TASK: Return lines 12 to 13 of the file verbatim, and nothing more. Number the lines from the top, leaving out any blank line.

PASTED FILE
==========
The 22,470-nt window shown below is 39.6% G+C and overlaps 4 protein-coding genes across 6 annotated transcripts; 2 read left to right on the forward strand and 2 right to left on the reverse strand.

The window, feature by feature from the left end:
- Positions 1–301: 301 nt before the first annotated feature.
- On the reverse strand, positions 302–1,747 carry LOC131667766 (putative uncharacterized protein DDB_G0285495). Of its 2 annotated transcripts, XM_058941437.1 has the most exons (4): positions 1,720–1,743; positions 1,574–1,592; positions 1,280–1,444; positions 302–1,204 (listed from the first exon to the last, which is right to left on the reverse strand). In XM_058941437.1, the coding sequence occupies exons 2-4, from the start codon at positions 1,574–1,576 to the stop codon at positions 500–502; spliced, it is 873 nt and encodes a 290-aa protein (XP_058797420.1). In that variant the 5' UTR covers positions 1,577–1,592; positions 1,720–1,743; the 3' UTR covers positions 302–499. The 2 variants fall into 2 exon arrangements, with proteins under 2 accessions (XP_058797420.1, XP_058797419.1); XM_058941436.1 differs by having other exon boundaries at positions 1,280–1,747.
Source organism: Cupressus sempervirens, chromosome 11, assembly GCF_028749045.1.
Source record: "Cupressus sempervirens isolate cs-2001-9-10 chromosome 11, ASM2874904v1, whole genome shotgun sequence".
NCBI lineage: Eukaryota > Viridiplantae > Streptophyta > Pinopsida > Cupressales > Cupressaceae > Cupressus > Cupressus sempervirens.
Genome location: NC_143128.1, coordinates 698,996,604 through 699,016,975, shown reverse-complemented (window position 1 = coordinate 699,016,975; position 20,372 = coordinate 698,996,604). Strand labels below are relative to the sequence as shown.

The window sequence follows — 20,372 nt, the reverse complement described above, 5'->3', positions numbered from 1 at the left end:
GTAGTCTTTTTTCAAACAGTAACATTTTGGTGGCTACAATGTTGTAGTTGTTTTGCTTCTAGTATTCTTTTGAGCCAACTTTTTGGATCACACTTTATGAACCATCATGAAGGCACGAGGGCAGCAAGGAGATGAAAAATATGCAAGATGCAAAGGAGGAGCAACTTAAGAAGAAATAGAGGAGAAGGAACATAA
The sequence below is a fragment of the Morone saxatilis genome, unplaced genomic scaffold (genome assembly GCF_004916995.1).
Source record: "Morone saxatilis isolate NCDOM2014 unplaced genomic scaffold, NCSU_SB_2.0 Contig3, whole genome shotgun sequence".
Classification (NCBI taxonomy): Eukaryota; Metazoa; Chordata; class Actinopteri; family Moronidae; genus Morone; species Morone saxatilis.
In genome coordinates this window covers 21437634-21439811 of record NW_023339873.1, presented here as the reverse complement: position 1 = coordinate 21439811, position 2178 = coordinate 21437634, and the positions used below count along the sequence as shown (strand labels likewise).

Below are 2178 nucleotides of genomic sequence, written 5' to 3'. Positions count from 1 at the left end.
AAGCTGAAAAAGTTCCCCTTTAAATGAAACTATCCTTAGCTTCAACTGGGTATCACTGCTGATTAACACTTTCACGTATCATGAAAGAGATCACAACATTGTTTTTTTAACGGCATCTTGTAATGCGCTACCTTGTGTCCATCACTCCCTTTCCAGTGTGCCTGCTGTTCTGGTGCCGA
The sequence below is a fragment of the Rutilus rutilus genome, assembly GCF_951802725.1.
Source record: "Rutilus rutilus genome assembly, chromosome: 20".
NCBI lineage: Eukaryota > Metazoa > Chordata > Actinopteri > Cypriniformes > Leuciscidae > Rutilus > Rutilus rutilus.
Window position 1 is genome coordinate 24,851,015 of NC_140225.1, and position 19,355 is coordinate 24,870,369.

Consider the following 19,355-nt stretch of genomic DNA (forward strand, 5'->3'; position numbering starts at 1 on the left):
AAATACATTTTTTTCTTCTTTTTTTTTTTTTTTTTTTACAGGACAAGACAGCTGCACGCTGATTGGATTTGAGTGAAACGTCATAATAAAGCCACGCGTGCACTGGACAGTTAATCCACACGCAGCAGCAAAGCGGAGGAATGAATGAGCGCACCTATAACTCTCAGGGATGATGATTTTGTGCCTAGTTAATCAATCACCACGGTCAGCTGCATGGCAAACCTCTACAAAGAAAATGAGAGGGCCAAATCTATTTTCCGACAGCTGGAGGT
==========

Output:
Source record: "Morone saxatilis isolate NCDOM2014 unplaced genomic scaffold, NCSU_SB_2.0 Contig3, whole genome shotgun sequence".
Classification (NCBI taxonomy): Eukaryota; Metazoa; Chordata; class Actinopteri; family Moronidae; genus Morone; species Morone saxatilis.